Seattle Pilots Move to Milwaukee

It’s tough being a Stone Temple Pilots fan. The constant drug arrests of singer Scott Weiland aren’t the problem; every musician has drug problems. It just seems most people don’t give STP their due. The band has zero rock-critic or postpunk/indie-rock respect, and the band’s new No. 4 album, out just a few weeks, is already plummeting down the charts. A lot of suspicion against STP probably results from their image as a “hit grunge band,” when really they’ve been upholding a pretty traditional hard rock sound. And in 1999—when most groups seem intent on being more hip-hop, electronic, and/or oogy-boogy weeeiiird than actually rocking—traditional hard rock is a rare and fine thing.

When STP first hit, with “Plush” off of 1992’s Core, people screamed “Eddie Vedder impersonator” at Weiland. There was a certain mental-patient persona shared in their videos, and a certain mental-patient bellow shared in their voices. “Sex Type Thing” switched things up a bit; some said it was industrial-rocky, others said Alice in Chains. It took a couple of acoustic hits (“Creep,” “Plush” unplugged in MTV’s studio) for cynics to drop some of the “rip-off” claims.

The Pilots’ second record, Purple, changed a few more minds, thanks to the Sabbath-punker “Vasoline” (drummer Eric Kretz’s shining moment), the radio-smashing “Interstate Love Song” (guitarist Dean DeLeo’s biggest hook), and the short and tight “Unglued.” (The line “You’ll eat the lies and you will . . . ” in “Vasoline” reminded me of that old joke: How do you keep an idiot in suspense? I’ll tell you next issue.) Still, for some haters, more STP success just entrenched contempt. The band got a bit stranger on Songs From the Vatican Gift Shop (the liner notes didn’t thank the Pope specifically, although they did thank “everyone”). “Big Bang Baby” was fluffier and poppier than anything anywhere, “Tumble in the Rough” jammed The Fall and Black Flag into Sabbath’s back pocket, and the calypso tinges in “And So I Know” helped make for one of the prettiest songs of the decade. Some of the artier material dragged, though: especially the love songs to Duran Duran (“7 Caged Tigers”) and packaging materials (“Adhesive”).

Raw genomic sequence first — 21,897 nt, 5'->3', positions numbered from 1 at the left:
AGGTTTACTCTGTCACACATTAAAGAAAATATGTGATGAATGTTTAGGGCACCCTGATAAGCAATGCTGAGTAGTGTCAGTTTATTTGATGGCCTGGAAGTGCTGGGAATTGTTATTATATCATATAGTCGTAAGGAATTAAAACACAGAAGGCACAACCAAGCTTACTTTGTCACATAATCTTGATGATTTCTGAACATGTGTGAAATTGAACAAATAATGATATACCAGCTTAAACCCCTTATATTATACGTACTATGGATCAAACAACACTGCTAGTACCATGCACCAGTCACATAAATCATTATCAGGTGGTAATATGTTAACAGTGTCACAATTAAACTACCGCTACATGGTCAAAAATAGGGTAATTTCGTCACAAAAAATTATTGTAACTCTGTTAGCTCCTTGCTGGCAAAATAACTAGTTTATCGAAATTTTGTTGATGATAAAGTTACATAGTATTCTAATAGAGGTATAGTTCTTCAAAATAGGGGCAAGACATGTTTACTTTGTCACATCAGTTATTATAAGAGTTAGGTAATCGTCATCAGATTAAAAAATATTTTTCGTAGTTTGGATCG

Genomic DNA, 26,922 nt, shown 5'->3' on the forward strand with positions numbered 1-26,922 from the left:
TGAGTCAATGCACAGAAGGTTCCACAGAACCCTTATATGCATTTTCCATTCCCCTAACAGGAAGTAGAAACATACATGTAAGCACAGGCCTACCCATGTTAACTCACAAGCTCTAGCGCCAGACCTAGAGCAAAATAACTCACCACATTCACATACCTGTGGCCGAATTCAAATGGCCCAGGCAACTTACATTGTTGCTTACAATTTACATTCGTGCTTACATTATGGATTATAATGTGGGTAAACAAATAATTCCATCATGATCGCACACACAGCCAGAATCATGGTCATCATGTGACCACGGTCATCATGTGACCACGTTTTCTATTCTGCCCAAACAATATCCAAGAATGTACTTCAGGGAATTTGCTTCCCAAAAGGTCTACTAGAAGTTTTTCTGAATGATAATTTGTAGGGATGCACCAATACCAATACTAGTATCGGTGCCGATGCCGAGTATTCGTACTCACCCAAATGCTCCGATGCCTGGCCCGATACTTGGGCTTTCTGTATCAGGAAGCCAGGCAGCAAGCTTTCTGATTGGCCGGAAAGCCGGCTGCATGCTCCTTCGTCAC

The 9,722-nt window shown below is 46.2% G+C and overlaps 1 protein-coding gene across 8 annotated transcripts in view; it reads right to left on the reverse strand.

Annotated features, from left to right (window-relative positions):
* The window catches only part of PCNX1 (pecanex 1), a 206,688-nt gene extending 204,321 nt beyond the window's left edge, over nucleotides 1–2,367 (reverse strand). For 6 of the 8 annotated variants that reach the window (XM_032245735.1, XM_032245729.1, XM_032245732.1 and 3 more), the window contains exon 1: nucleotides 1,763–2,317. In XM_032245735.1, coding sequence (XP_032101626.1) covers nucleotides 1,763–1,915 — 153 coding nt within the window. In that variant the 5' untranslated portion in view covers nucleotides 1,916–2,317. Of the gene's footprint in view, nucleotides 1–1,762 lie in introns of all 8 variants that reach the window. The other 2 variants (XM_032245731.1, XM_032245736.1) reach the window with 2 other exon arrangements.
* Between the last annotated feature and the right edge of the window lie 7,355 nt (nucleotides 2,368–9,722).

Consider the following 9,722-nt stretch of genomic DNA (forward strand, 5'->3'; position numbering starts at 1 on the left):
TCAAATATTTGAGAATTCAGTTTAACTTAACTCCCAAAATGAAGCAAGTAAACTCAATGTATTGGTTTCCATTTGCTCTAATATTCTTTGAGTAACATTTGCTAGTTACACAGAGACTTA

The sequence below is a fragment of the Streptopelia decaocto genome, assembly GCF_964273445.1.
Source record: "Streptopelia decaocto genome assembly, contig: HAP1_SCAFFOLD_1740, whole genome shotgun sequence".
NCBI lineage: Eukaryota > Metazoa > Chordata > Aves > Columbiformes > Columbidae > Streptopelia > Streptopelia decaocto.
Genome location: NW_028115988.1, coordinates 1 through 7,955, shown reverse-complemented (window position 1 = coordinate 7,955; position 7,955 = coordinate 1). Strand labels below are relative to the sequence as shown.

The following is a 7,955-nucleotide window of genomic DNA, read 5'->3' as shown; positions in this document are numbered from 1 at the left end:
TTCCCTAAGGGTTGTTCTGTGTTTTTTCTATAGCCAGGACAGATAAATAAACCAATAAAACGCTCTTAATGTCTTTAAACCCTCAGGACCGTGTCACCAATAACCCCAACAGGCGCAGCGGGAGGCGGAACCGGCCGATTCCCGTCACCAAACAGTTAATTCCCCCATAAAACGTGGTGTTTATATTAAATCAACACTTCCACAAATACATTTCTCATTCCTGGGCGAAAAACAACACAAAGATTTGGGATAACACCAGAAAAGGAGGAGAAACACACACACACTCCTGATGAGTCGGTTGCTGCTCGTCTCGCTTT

STP defies most artiness accusations by having concise, user-friendly album lengths in the CD era. No. 4 packs 11 songs into 42 minutes. The bad news is it rehashes old STP like crazy and is their worst album; the good news is it’s very good, regardless. The rehashes are vibrant and unlabored, hybrids of the most enjoyable elements of their back catalog. The best fast songs are the first three; the best mellow songs are those on what, in the vinyl era, would’ve been “Side Two.” “Down” kicks hard, an interpretation of Core‘s “Dead and Bloated” that’s both faster and less grim, since it’s vaguely about a girl whereas the older tune was vaguely about a corpse. “Heaven and Hot Rods” glues “Unglued” smack-bang onto “Big Bang Baby.” In “Down,” Weiland’s “waiting for my Sunday girl”; in “Hot Rods,” “she walked in with an alligator sister/trying to get to heaven on Sunday.” So you can say No. 4 is a real Sabbath album—in the Christian sense.

A couple songs later, we find “Father’s always smoking/and your mom’s at church on Tuesday/and your brother’s always tripping [drinking? tricking?] and dying.” The way Weiland adds “I’ll find a way back to you someday” recalls Bob Dylan’s old feelings of loss and chaos. The next song, “Sour Girl,” is also about losing a lover; a weedy, clipped acoustic guitar riff suggests Neil Young’s “No More,” while the chorus reaches an expansive high: “What’ll you do/What’ll you do if I follow you?” No tributes to stalking here; the protagonist’s conclusion is too resigned, upfront, and confessional: “She was a happy girl the day that she left me.”

In “I Got You,” he leaves her instead. Despite country-rock flourishes, the ’60s-pop lilt owes more to the Stones’ “Down Home Girl” than to “Dead Flowers.” And while Jagger’s girl would put roses on his grave, Weiland’s just paints roses on his headstone. Femmes fatales are getting chintzier.